However you can also do this with the seams on the OUTside, which I recommend if you are making a smaller bag (like with a 7 inch zipper) or if you have thicker finished plastic.
The only difference in the directions is that if you are sewing right sides together (to make the seams end up inside), make SURE TO OPEN YOUR ZIPPER before you sew up the side seams. Otherwise the zipper pull will be sealed inside and you have no way to open the bag and turn it right side out. (yeah, I have done it. DOH!)
If you sew wrong sides together, this is no worry because the zipper pull is already on the outside.
So anyway just sew your side seams, whichever way you prefer to do it. Easy peasy.
Step 10: OPTIONAL- Make a Flat Bottom for the Bag
This step is optional.
I make two types of zippered bags: some are flat like an envelope, and others have a flat bottom so they can stand up and hold more stuff.
For pencil cases I usually leave the bag flat like an envelope. If that's the type of bag you want, skip this step. All of my halloween candy fused bags are the flat envelope type.
If you want the 3-D bag with a bottom, here is how to make it.
Fold the side seam towards the bottom fold line, until the corner of the bag makes a triangle shape like in the picture.
Now sew a straight line ACROSS the point of the triangle. (perpendicular to the side seam)
The length of this seam will be the width of the bag bottom. 2 inches is a good width.
Do this on both sides, making the seams the same length.
Now trim off the triangles leaving a small seam allowance.
Step 11: Turn Right Side Out
If you sewed it wrong sides together, you are already finished! Yay!
if you sewed it right sides together, then unzip the bag all the way, and gently turn it right side out, trying not to crumple it up too much in the process.
And THEN you are done. :D
Step 12: General Tips and Tricks
DO's and DONT'S
DO fuse both HDPE (recycle code 2) and LDPE (recycle code 4) bags (see photo)
HDPE is the crinkly plastic grocery bags, LDPE is the glossy stretchy bags like Target bags, also clear bags like dry cleaner bags.
They will both fuse, to themselves and to eachother. You may need to lower the heat just a bit for LDPE.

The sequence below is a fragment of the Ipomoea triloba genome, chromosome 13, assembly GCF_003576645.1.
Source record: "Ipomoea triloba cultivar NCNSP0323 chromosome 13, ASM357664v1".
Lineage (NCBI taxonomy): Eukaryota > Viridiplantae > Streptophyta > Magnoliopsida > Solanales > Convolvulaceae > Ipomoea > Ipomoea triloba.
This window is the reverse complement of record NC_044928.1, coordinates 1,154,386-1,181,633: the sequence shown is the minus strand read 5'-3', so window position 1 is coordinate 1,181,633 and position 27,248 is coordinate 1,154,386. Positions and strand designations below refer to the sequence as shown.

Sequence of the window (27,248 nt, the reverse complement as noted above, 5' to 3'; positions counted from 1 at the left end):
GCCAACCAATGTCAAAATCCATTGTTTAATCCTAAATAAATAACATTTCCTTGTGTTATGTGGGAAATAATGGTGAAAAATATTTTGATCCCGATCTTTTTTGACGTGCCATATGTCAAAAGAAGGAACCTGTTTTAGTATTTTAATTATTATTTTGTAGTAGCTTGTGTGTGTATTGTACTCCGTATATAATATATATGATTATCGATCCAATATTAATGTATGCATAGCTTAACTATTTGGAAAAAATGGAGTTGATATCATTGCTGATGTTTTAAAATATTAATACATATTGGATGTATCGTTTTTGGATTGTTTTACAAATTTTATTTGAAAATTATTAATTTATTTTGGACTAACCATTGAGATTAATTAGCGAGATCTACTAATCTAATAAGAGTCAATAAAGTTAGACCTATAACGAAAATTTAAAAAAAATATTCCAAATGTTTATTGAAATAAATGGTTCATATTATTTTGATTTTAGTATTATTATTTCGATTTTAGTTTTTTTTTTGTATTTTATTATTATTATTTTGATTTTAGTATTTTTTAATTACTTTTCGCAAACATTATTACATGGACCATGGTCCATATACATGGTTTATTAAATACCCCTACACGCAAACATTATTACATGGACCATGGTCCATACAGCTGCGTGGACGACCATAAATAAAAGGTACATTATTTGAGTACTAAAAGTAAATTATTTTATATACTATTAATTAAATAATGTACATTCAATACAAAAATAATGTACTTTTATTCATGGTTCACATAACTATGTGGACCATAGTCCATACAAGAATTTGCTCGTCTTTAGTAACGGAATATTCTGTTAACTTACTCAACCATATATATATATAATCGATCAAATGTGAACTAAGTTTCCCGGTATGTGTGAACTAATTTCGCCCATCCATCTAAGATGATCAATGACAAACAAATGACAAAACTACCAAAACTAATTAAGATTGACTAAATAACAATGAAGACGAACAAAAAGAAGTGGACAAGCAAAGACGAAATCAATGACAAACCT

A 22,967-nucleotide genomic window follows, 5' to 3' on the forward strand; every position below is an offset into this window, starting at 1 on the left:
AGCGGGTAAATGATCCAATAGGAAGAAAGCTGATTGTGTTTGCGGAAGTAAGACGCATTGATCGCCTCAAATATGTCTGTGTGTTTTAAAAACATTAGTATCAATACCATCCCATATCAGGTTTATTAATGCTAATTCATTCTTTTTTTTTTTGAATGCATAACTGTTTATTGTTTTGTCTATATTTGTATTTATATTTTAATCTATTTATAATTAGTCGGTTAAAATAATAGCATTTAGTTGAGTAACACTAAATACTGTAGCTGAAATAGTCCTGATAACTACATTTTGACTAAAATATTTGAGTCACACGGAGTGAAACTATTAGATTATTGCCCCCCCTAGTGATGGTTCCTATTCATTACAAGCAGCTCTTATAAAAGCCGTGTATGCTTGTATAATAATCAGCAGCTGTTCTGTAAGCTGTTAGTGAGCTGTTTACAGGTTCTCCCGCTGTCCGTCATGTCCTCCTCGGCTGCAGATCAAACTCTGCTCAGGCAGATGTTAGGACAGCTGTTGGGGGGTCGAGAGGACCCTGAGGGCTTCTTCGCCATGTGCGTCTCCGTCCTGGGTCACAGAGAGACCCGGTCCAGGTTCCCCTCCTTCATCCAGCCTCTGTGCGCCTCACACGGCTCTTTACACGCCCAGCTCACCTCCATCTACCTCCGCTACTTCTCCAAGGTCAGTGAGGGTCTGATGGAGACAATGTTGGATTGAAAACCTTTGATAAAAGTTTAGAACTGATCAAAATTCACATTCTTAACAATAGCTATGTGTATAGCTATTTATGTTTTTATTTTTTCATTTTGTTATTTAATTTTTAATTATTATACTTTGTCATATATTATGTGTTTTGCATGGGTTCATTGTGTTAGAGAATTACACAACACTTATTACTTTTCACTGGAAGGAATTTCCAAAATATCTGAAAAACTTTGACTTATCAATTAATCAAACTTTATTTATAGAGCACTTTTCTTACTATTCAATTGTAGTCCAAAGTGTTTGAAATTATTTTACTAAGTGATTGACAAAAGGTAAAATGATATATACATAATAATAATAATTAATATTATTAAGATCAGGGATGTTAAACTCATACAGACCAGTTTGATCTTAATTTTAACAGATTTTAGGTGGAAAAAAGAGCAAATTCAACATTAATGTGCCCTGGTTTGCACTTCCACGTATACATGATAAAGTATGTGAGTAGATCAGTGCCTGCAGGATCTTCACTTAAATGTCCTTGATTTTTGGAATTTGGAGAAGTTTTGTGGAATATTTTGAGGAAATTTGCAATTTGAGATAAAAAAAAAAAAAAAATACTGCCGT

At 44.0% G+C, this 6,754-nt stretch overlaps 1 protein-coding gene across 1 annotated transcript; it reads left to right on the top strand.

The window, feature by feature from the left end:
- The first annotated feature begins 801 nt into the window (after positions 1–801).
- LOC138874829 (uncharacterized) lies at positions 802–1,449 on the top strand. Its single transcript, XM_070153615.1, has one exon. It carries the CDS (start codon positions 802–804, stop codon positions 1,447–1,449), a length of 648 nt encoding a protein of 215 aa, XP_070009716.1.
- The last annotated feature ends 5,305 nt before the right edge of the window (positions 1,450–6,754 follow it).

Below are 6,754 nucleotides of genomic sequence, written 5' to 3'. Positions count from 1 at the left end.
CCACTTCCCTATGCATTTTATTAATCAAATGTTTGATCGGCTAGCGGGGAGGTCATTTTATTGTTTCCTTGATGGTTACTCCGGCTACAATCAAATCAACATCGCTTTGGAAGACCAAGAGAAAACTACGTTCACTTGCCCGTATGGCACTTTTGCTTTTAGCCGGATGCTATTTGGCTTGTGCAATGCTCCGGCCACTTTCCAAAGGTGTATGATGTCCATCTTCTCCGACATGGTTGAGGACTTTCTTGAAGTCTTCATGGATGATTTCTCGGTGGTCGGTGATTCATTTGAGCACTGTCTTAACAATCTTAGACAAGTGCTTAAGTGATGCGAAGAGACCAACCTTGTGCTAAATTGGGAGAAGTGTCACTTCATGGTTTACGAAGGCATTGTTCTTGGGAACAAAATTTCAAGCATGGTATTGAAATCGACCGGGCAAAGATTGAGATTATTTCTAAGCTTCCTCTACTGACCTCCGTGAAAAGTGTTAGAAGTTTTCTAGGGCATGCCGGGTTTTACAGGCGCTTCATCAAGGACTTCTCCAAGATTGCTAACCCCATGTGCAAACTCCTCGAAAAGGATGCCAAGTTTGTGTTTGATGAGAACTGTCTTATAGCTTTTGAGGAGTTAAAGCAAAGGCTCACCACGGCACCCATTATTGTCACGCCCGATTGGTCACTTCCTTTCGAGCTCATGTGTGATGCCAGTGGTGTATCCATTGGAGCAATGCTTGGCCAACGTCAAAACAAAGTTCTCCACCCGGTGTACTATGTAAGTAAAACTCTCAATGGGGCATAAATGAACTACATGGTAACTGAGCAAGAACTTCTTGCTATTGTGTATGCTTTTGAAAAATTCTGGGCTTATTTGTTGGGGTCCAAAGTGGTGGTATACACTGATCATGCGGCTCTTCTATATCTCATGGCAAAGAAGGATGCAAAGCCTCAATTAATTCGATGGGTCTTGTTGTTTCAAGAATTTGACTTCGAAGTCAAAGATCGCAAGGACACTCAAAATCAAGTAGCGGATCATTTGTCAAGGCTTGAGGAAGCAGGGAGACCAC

There are some tutorials which say you cannot use LDPE, but I have successfully fused it.
DO use all kinds of plastic, not just grocery bags. Use the bags from frozen veggies, use the bag from dried pasta, bread wrappers, etc. You can use potato chip bags inside out to get a silver metallic color. This works better for small appliques than for a large piece, because foil-lined plastic will not shrink at the same rate as normal plastic, so if you try to fuse large areas of foil lined plastic you will get bubbles and puckers..
I particularly love the bags from Ore-Idea frozen potato products. They are thick so you only need 2 layers, and they have the most glorious glossy color. Really nice quality plastic! (see photo)
DO apply the heat a little longer for thicker plastic. You also don't need to use as many layers when you use a thicker plastic.
DO put a clear plastic layer over any vivid colored design you want to show on the outside of the bag. Red ink especially seems to melt and bleed, although the red designs on Target bags do not bleed. You can also turn bags inside out if they have a tendency to bleed color, but this is not necessary on all bags.
DO reuse the parchament paper over and over, unless it gets an ink transfer from a bag. Then you will need a clean piece, because it will transfer that ink back to your next fused piece.
DON'T use waxed paper instead of parchament paper! The wax will melt and make a stinky mess. Waxed paper cannot take the heat, freezer paper is also not ideal because it's made for use with cold not with heat. Baking parchament paper is the best because it's made to withstand heat up to 420 degrees Fahrenheit.
DO use a hard ironing surface such as a wooden cutting board. A hard, smooth surface will help you get even adhesion.
DO use firm pressure when ironing, but keep the iron moving. This isn't like fusible interfacing where you have to keep the iron in place for 10 or 15 seconds- if you do that the plastic will probably burn.
DO fuse one or two new layers at a time.
DON'T try to fuse all 8 layers at once, or the middle layers will have incomplete adhesion.
To see some of my fused plastic finished projects, check out my slideshows on Instructables.